MALAYBALAY CITY (MindaNews/03 July) — Emma Asok, an active member of the Catholic Women’s League in the early 1980s was on the verge of tears upon hearing the news on the church-run DXDB AM station that Francisco Claver, Bukidnon’s first Catholic Bishop, died on July 1.
She heard the news a day after Claver’s passing.
Asok, now 73, recalls Claver as a very encouraging minister who was committed to the evangelization of the local church. She said she remembered him as a courageous leader of the people during Martial Law.
People like her remember the Bukidnon of their time upon hearing the news of the bishop’s death. He was a pro-poor, pro-people bishop, she said.
Claver, who was Bukidnon bishop from 1969 to 1984, died of pulmonary embolism on July 2 after months of illness. He was 81.
The Diocese of Malaybalay planned services around the province to honor Claver. Fr. Bobby Cena, diocesan chancellor said they are holding vigil services on July 6 and simultaneous masses on the day of his burial, July 7, in Bukidnon’s 45 parishes.
Instead of holding a meeting on June 7, the priests will hold it on June 6 right after a monthly recollection so at least 10 of them could attend burial services in Manila.
Fr. Jojo Sumastre, one of those who will be attending the burial, recalls the “pro-poor” bishop who approved his ordination to priesthood.
“He was reserved and preferred to listen to his priests and the parishioners but when it comes to human rights violations and oppression of the poor, he was a staunch and most vocal critic,” he said.
The Society of Jesus, in a communiqué to the Diocese, described him as an “outspoken, clear-minded opponent of the evils of martial law, a stance that won him much respect both here and abroad.”
During Martial Law, when others preferred to be silent, Claver spoke strongly against Ferdinand Marcos and his military ilk.
In the Bukidnon under Martial Law, the most prevalent issue was military abuses like illegal arrests and other forms of harassment
against the poor, Sumastre, now parish priest of Lady of All Nations Parish in Gango, Libona town recalled.
“During those times, the poor could find refuge in Bishop Cisco. He used the pulpit, the print media, and the radio to condemn the violations and admonish the abusers.”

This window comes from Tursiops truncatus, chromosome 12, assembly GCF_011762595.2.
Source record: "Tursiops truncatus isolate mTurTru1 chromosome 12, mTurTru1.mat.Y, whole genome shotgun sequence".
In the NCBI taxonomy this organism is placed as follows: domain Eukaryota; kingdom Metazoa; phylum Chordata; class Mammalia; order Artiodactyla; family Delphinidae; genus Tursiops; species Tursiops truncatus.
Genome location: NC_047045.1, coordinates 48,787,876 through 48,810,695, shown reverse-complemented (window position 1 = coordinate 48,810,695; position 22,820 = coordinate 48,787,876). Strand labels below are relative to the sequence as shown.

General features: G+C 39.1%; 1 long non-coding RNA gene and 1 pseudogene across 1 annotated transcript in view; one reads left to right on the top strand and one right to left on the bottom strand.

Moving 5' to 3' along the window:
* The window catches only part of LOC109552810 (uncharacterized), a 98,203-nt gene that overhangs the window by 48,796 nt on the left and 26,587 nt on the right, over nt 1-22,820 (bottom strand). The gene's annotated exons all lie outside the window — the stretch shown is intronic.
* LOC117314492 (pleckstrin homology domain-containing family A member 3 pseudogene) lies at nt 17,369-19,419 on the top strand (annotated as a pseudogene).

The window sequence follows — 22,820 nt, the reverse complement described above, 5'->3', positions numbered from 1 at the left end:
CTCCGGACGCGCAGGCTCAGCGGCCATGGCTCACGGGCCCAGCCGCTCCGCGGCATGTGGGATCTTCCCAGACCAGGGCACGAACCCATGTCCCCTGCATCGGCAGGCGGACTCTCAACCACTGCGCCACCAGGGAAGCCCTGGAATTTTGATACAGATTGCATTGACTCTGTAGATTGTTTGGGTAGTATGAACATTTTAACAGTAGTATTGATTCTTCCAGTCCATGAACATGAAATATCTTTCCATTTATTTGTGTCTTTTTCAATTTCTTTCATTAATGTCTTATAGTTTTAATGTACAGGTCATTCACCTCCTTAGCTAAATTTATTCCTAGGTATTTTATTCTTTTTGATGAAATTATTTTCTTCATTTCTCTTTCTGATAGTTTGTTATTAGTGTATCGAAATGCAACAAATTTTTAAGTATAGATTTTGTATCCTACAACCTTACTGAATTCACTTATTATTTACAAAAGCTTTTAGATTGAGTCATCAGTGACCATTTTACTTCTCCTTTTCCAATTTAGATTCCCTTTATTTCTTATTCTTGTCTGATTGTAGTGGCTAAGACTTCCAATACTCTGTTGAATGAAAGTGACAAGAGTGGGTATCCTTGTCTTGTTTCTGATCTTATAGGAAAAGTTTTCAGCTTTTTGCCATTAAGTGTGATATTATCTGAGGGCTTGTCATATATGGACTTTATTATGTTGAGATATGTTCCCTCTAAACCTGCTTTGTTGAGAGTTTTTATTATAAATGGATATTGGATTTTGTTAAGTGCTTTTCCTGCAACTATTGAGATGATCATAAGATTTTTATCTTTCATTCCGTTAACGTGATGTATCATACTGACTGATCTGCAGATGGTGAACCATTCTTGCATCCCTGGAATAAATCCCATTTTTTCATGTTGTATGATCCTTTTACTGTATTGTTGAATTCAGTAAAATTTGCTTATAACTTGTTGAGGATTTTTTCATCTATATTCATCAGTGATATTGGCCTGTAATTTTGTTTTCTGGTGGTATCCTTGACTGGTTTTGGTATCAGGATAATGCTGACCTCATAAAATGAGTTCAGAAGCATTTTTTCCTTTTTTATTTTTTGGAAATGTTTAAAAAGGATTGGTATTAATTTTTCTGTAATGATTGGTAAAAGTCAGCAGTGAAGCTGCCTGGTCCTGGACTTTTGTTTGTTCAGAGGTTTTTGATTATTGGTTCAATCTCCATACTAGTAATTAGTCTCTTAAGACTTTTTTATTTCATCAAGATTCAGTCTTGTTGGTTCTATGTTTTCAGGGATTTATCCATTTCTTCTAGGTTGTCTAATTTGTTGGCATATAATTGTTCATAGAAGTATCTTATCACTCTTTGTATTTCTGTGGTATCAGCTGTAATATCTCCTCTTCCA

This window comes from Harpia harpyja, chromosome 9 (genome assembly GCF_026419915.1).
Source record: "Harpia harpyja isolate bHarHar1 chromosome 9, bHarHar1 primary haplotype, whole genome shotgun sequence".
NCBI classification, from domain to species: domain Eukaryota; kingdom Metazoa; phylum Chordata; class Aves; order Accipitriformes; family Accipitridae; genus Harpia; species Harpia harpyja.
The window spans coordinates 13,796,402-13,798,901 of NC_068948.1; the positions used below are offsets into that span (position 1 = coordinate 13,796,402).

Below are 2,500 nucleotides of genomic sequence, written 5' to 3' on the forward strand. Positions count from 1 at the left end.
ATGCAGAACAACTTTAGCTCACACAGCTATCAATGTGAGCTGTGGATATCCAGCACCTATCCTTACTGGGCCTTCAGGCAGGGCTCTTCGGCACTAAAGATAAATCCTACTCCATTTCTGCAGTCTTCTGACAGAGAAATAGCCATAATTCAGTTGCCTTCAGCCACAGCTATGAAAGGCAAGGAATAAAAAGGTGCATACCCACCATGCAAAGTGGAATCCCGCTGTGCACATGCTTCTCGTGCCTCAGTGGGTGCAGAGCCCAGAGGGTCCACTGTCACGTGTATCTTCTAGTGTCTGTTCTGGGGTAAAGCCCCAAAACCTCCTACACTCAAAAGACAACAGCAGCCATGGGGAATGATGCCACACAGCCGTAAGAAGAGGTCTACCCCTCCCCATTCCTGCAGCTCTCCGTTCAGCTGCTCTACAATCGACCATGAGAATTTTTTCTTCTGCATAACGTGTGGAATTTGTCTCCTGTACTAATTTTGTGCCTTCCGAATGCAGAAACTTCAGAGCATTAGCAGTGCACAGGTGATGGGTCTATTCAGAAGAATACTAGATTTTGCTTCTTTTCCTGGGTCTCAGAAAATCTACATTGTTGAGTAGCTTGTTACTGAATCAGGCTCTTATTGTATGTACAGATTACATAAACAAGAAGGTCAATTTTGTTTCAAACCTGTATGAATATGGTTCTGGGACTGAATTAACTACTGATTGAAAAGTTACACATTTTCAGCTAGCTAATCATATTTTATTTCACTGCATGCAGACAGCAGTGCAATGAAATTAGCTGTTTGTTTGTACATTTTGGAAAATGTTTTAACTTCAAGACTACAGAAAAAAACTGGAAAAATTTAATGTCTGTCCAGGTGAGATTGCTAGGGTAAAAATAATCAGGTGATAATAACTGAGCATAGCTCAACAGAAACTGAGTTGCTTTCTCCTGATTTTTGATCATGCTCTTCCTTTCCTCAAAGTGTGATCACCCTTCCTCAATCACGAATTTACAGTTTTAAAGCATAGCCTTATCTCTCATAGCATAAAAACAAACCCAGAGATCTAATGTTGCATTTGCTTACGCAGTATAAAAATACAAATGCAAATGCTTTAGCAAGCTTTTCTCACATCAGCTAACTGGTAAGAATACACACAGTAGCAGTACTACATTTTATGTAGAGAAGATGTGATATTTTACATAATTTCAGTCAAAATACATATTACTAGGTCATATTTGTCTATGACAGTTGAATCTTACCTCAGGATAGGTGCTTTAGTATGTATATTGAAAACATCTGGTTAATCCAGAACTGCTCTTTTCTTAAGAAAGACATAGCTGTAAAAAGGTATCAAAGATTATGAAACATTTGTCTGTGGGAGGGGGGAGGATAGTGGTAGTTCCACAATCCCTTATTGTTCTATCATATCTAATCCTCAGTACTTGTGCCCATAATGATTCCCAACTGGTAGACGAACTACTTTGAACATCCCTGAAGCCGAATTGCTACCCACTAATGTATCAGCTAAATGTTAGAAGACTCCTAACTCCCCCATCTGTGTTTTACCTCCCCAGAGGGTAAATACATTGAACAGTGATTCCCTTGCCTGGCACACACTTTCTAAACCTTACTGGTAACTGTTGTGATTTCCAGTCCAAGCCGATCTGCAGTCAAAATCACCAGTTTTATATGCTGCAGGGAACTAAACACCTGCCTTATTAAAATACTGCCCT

Sumastre, who spent one year of pastoral work in Claver’s office before being ordained a priest in 1983, said political prisoners and the poor subjected to abuses by the landed elite found the Bishop as an ally.
In his pro-poor stance, Claver kept his distance from the rich. Even Bukidnon Gov. Carlos Fortich, whose family owned huge landholdings in the province, did not escape the bishop’s rebuke, he added.
“He would organize dialogues for the poor to be able to meet with Gov. Fortich in times of complaints on certain issues, largely on land…When he speaks, government officials like Fortich and the military would listen,” Sumastre said.
Claver became known too for his pastoral letters, which were printed in the Church’s newsletter, the Ang Bandilyo sa Bukidnon. His rebuke of authorities for violations were printed in the newsletter circulated in all parishes around the province.
Pepito Maguale Sr., publisher of Central Mindanao Newswatch, remembers Claver as “radical” compared to other bishops.
“He was extremely critical of Marcos. He did not spare Gov. Fortich,” Maguale, who was then the provincial public information officer, said.
“He kept the government watched,” he added.
On issues confronting the parishioners, Claver would gather the clergy and listen to their opinions, Sumastre said.
Many would remember him as a “man of few words” despite his being an outspoken critic of Marcos. But this was because he spent more time listening, Sumastre said.
But he admitted that Claver was straightforward and he expected others to tell him of their concerns directly.
Fr. Danilo Paciente, a parish priest at the time of the bishop’s administration, described him as “a deep thinker, a prolific writer, and staunch advocate of social justice.”
“He was really the kind who wanted the Gospel teachings on social justice put in place in Bukidnon,” Sumastre said.
He said it was during his time that Marcos padlocked DXBB (old name of DXDB) and the Ang Bandilyo newsletter for their calls for social justice against the Marcos dictatorship.
In November 18, 1976 the military raided DXBB, took away all the broadcast equipment and left the station padlocked on orders from then defense minister Juan Ponce Enrile. In January 22, 1977 the military raided the Ang Bandilyo, took away its printing equipment. But they filed no cases against its workers.
During Martial Law, the church-run media was accused of being subversive.
Claver continued reporting about the abuses of the military through his pastoral letters printed just like the Bandilyo.
He strongly supported the Basic Ecclesial Communities (BECs) bringing the Catholic Church to the grassroots.
Cena said that up to now the BECs serve as the foundation for the transformation of communities to Christ.
Sumastre said among the most endearing traits of the bishop was his closeness to the indigenous people.
In the late 1960s, before his ordination as bishop, Claver went on mission to Bukidnon in line with his anthropological research in mission parishes. He was the first to go on a mission to the Manobos in San Fernando.
The bishop, he said, was known for the concept of focusing on the similarities of the Catholic faith to the beliefs of the natives.
He wanted the Manobos to get to know God by using copies of the Bible translated to Manobo by the researchers at the Summer Institute of Linguistics, which is run by a non-Catholic group.
“At that time, he didn’t mind that it’s (translated Bible) from other faiths. It was important that the Manobos would be closer to Magbabaya (God),” Sumastre said.
“As an Igorot, the bishop didn’t have a hard time connecting with the Lumads,” the priest said. (Walter I. Balane/MindaNews)